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The One Reason Duncan's Race to the Top Will Fail

Ohanian Comment: Bravo Bravo Bravo and Amen.

By Marion Brady, special guest on Valerie Strauss' "The Answer Sheet"

When "Race to the Top" fails, as it will, the main reason won̢۪t be
any of those currently being advanced by the corporate interests and
politicians now running the education show.

It won't fail because of lack of academic rigor, poor teaching, weak
administrators, too-short school year, union resistance, differing state
standards, insufficient performance incentives, sorry teacher training,
or lingering traces of the early-20th Century Progressive movement.

It will fail primarily for a reason not even being mentioned by leaders
of today̢۪s reform effort: A curriculum adopted in 1893 that grows more
dysfunctional with each passing year. Imagine a car being driven down a
winding rural road with all the passengers, including the driver,
peering intently out the back window.

The familiar, traditional curriculum is so at odds with the natural
desire to learn that laws, threats and other extrinsic motivators are
necessary to keep kids in their seats and on task.

It has no built-in mechanisms forcing it to adapt to change. Ignoring
solid research about their importance in intellectual development, it
treats art, music, dance, and play as "frills."

It isolates educators in specialized fields, discouraging their interest
in and professional dialog about the whole of which their
specializations are parts. It fails to explore questions essential to
ethical and moral development.

It neglects important fields of study, and has no system for determining
the relative importance of those fields it doesn̢۪t neglect.

Its failure to reflect the integrated nature of reality and the seamless
way the brain perceives it makes it difficult to apply what̢۪s being
taught to real-world experience.
And that barely begins a list of the problems.

There's no easy, quick fix, but one thing is certain.

Doing with greater diligence and determination what brought America's
schools to their present state will simply move forward the day when
failure becomes obvious to all. There are, however, some things Congress
and the administration could do.

First, they could stop basing education policy on the opinions of
business leaders, syndicated columnists, mayors, lawyers, and assorted
other education "experts" who haven̢۪t passed the 10,000-hour test-10,000
hours of face-to-face dialog with real students in real classrooms, all
the while thinking analytically about what they̢۪re doing, and why.

"Experts" who see more rigor, more tests, more international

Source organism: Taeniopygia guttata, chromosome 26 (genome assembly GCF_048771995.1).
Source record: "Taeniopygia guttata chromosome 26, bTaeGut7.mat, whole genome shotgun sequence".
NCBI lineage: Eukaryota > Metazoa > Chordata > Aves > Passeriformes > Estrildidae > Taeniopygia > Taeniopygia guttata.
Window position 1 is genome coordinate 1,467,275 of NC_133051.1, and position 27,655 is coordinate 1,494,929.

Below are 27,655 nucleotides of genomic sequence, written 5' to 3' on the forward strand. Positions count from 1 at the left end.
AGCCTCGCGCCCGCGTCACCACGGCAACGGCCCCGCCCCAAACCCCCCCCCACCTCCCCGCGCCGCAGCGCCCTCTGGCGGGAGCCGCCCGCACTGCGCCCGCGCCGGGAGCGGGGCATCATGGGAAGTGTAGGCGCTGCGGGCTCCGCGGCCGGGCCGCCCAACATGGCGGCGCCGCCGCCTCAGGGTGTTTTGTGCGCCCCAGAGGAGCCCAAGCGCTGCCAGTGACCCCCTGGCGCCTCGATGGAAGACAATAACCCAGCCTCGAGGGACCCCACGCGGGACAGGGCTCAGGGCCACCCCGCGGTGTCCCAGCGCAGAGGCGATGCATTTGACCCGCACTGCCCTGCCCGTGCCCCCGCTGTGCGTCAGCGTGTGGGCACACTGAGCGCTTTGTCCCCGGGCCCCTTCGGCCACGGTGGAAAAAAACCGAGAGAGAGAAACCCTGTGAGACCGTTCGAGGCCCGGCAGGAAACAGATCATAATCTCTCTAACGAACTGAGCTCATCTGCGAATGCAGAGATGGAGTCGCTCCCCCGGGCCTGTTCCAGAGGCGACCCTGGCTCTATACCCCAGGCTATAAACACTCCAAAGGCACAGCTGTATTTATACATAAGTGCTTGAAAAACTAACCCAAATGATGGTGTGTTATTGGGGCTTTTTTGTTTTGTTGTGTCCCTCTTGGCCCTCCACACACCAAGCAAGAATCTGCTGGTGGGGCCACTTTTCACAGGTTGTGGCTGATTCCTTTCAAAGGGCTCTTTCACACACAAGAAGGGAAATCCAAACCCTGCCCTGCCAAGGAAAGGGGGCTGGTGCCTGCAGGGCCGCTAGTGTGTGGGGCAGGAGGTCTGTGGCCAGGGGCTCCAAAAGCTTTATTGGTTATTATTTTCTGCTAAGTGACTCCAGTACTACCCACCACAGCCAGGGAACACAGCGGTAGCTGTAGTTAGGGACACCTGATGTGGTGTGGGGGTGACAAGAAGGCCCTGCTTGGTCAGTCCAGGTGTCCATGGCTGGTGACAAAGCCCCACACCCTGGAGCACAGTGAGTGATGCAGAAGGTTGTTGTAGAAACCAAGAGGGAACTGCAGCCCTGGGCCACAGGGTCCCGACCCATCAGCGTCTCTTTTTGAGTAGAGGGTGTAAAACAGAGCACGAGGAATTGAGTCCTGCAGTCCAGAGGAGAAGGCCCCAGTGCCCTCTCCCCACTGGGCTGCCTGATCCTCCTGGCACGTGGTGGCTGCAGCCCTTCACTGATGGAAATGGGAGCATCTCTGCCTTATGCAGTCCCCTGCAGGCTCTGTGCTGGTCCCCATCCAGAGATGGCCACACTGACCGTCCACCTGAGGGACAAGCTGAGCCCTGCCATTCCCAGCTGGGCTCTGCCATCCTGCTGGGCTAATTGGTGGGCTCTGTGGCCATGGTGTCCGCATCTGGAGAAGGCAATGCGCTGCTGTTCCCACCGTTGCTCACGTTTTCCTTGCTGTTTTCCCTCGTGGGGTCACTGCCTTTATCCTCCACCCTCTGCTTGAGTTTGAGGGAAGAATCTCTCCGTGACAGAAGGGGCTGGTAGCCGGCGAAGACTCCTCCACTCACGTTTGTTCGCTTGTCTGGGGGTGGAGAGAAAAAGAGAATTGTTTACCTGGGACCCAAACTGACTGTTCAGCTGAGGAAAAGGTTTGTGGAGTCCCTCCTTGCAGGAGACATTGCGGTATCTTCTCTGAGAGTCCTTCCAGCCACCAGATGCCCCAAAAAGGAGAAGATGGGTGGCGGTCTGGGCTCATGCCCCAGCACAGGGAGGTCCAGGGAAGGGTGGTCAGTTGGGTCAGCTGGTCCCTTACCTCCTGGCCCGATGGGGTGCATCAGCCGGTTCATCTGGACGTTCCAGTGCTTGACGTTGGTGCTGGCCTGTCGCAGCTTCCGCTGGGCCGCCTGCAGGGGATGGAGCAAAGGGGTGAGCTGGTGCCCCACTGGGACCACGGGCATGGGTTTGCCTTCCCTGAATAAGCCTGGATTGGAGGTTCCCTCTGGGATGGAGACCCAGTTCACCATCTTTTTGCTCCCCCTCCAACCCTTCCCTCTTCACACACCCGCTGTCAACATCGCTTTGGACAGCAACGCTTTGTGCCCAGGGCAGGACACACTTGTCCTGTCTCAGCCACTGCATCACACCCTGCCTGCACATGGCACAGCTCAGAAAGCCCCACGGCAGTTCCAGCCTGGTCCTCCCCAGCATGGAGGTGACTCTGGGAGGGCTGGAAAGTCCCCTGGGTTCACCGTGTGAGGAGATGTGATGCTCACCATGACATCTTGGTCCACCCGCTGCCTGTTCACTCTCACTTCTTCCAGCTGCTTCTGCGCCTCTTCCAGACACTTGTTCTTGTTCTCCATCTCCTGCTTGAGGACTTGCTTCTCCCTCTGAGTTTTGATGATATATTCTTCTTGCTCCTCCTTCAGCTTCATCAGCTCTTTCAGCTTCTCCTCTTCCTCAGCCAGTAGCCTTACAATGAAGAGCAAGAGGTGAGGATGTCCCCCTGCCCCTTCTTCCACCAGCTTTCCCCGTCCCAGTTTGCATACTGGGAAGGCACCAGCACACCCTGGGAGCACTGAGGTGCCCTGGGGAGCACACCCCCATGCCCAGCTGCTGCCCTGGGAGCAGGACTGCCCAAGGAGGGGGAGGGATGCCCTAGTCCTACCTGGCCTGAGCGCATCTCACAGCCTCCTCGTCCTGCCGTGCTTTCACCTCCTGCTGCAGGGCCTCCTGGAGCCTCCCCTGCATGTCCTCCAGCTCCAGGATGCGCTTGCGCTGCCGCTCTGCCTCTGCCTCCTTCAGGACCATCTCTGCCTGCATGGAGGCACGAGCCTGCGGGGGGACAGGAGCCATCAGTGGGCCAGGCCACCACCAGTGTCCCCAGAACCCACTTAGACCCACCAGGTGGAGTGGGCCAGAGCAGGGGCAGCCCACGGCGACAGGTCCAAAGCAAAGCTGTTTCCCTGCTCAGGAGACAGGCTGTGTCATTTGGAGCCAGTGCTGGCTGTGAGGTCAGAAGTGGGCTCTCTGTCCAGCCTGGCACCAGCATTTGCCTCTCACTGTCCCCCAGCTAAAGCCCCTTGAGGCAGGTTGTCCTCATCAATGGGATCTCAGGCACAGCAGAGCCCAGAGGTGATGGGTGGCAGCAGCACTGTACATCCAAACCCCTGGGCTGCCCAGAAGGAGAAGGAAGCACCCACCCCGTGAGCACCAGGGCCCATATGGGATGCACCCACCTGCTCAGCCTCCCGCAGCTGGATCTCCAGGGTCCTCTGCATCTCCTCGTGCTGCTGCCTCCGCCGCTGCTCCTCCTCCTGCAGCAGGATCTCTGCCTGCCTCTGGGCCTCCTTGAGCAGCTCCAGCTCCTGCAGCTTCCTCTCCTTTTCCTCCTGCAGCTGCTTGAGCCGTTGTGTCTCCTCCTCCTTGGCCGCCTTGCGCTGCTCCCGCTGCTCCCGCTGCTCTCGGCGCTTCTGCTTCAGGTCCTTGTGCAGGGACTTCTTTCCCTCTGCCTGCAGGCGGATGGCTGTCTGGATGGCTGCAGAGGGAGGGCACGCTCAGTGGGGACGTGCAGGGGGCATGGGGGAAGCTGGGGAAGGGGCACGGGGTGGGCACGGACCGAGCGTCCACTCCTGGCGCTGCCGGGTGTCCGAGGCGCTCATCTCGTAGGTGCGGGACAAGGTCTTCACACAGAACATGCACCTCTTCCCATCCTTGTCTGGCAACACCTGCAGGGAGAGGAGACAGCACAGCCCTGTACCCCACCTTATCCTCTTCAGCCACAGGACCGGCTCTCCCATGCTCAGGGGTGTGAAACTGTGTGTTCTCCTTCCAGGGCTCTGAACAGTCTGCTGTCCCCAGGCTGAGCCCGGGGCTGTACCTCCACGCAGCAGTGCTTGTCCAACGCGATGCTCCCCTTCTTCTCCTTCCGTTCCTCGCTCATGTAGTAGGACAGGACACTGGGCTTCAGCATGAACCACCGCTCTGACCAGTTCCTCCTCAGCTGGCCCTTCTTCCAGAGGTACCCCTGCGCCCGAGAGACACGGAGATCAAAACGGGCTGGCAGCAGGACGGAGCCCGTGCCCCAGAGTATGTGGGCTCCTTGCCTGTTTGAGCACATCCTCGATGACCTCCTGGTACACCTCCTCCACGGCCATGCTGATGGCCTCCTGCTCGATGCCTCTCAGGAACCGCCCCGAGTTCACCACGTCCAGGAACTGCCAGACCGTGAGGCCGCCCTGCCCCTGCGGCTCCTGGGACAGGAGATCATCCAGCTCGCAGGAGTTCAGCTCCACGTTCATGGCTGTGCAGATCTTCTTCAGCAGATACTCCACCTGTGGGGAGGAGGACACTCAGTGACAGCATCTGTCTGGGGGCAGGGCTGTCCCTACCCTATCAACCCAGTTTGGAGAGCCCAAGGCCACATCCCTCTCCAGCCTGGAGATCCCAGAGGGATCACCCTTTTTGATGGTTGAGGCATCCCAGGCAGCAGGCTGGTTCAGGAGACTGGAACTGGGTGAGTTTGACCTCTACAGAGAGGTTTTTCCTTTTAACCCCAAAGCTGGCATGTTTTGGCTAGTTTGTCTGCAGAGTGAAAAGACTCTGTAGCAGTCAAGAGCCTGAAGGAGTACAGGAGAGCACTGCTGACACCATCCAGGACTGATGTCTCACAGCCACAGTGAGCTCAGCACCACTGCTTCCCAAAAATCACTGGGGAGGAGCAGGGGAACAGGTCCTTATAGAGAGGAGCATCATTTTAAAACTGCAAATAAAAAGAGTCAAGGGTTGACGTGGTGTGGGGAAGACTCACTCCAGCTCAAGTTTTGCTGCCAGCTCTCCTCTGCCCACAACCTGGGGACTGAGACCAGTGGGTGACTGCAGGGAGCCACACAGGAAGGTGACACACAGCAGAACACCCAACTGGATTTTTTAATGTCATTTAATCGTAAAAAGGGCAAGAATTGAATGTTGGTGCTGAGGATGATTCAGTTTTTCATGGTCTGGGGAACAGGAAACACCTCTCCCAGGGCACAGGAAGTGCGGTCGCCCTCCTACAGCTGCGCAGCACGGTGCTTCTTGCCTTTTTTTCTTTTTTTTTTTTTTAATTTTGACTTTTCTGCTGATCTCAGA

comparisons, more "data-driven decision-making," more math and science,
more school closings, more Washington-initiated, top-down reform policy
as the primary cure for education̢۪s ills, are amateurs. And policymakers
who can̢۪t see the perversity of simultaneously spending billions on
innovation and billions on standardization should consider finding other

Second, Congress and the administration could accept the fact that, in
formal schooling, the curriculum is where the rubber meets the road.

No matter school type-public, charter, private, parochial, magnet,
virtual, home, whatever; no matter the level-elementary, secondary,
college, or graduate school; no matter first-rate physical facilities,
highly qualified faculty, enlightened administrators, sophisticated
technology, generous funding, caring parents, supportive communities,
disciplined, motivated students, no matter anything else affecting
school performance, if the curriculum is lousy, the education will be lousy.

Third, Congress and the administration could stop for a moment, think,
then acknowledge what they surely must know, that the key to humankind's
survival is, at it has always been, human variability.

Trying to standardize kids by forcing them all through the same minimum
standards hoops isn̢۪t just child abuse. It̢۪s a sure-fire way to squeeze
out what little life is left in America̢۪s public schools after decades
of appallingly simplistic, misguided, patchwork policy. Maximum
performance, not the minimum standards measured by tests, should be the
institution̢۪s aim.

Anything less invites societal catastrophe.

If Congress and the administration are wise, they'll use their levers of
power not to tighten but to loosen the rigor screws and end the
innovation-stifling role of Carnegie Units, course distribution
requirements, mandated instructional programs, and other
curriculum-standardizing measures.

They'll do what enlightened school boards have always done and say to
educators, "We want you to unleash creativity, ingenuity,
resourcefulness, imagination, and enthusiasm, and send the young off
with a lasting love of learning. Tell us what you need in order to make
that happen, and we'll do our best to provide the necessary support."

Even the suggestion of such a policy will appall many.

We say we're big on freedom, democracy, individualism, autonomy, choice,
and so on, but advocating aligning our schools with our political
rhetoric invites being labeled as too radical to be taken seriously.

Such a policy, most are likely to believe, would trigger chaos,
pandemonium, anarchy.

Not so. Two things would happen.

In most schools, institutional inertia, entrenched bureaucracy, and
pressure from powerful corporate interests, would maintain the status quo.

In most schools, but not all. A few would point the way to a
better-than-world-class education by demonstrating what experienced
teachers have always known, that the traditional curriculum barely
scratches the surface of kids' intellectual potential.

— Marion Brady
Washington Post, The Answer Sheet


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